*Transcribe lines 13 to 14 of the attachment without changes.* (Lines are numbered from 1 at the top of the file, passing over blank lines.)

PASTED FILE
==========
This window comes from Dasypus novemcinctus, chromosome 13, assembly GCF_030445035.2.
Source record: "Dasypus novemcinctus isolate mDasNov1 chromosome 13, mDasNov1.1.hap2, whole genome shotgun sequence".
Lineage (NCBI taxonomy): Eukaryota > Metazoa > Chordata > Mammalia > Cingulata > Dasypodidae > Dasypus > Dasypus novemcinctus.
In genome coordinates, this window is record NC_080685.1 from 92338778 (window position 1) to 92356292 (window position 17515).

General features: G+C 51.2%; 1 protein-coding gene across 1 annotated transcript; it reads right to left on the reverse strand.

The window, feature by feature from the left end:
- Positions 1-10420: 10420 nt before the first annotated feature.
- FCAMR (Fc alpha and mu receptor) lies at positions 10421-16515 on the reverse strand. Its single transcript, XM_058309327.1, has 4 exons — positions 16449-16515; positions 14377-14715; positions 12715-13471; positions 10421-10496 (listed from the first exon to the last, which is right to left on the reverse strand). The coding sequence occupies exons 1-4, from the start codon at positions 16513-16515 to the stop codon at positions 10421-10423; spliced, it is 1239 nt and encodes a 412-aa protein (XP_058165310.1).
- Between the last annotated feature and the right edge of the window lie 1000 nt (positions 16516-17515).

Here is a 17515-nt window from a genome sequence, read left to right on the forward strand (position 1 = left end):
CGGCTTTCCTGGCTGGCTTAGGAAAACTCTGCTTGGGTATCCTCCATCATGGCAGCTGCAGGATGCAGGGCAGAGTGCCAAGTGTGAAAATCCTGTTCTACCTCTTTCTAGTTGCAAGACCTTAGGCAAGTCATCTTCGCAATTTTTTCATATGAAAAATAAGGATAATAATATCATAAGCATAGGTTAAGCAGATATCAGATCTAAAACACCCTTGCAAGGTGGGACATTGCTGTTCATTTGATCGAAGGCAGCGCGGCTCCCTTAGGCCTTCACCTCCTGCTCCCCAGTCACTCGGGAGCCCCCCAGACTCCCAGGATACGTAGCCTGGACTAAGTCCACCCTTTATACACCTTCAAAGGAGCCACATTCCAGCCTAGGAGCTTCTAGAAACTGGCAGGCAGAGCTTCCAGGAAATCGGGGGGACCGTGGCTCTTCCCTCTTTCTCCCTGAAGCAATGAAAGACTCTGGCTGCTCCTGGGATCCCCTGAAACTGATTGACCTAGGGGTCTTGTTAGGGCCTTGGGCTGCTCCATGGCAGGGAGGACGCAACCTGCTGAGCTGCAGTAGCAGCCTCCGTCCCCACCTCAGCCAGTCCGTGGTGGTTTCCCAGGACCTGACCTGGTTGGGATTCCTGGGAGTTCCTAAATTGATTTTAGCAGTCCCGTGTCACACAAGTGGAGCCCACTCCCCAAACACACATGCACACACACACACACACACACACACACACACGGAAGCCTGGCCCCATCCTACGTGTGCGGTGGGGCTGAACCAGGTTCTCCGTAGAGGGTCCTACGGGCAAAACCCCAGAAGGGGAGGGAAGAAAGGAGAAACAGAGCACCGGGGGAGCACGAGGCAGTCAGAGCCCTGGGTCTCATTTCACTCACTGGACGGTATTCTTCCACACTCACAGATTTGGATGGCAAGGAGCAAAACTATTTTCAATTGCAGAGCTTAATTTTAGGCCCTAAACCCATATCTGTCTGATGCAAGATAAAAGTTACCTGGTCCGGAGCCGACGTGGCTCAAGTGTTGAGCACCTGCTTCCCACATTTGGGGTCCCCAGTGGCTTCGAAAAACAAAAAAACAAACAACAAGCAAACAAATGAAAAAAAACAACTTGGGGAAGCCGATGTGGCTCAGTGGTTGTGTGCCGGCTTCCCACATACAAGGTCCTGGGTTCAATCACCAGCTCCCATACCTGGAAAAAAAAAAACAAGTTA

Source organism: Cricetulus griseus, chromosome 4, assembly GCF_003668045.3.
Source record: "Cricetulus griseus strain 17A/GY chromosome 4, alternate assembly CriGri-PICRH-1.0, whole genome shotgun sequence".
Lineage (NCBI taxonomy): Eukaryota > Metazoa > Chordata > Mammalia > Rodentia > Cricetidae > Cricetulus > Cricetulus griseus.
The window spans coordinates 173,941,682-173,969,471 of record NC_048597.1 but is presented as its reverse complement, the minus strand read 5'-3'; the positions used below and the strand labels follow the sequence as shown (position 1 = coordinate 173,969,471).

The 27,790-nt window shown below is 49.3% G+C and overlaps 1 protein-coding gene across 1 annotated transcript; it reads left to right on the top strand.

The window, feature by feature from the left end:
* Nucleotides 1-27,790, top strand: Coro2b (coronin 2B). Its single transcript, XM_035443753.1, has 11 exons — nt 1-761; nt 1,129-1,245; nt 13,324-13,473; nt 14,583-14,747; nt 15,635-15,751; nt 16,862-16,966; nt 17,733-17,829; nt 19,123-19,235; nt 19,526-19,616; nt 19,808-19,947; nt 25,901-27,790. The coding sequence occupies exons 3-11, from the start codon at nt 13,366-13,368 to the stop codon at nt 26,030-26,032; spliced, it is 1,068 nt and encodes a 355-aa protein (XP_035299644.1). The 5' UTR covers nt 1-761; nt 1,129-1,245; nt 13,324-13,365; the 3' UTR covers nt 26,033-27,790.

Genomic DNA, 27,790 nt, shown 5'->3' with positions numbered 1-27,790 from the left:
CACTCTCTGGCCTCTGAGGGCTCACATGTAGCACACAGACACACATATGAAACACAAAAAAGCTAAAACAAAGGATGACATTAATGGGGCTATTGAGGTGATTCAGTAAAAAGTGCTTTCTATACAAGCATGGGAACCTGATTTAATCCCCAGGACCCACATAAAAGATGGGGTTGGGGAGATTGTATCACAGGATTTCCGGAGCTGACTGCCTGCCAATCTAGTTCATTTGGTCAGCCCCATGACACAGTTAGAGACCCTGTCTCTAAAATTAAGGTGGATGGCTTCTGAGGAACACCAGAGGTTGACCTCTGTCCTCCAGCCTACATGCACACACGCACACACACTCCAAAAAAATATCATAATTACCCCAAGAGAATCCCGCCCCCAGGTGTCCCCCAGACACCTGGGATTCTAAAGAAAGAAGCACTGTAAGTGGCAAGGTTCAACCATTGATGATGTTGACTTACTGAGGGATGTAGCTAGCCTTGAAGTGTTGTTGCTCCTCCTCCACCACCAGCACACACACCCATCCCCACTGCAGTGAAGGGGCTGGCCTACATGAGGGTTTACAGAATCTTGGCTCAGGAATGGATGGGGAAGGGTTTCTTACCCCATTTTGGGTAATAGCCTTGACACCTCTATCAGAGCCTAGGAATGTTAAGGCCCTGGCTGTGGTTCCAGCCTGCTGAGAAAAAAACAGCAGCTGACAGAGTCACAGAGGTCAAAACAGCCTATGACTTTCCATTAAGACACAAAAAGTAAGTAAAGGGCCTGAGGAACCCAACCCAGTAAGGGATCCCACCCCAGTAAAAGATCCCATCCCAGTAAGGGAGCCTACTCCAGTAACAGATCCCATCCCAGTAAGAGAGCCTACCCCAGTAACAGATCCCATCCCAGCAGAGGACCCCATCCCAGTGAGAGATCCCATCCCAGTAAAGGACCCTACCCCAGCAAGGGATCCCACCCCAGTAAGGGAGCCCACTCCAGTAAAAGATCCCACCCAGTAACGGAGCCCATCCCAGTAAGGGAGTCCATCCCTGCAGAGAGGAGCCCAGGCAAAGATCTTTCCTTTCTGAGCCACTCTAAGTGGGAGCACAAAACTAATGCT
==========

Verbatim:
Source record: "Cricetulus griseus strain 17A/GY chromosome 4, alternate assembly CriGri-PICRH-1.0, whole genome shotgun sequence".
Lineage (NCBI taxonomy): Eukaryota > Metazoa > Chordata > Mammalia > Rodentia > Cricetidae > Cricetulus > Cricetulus griseus.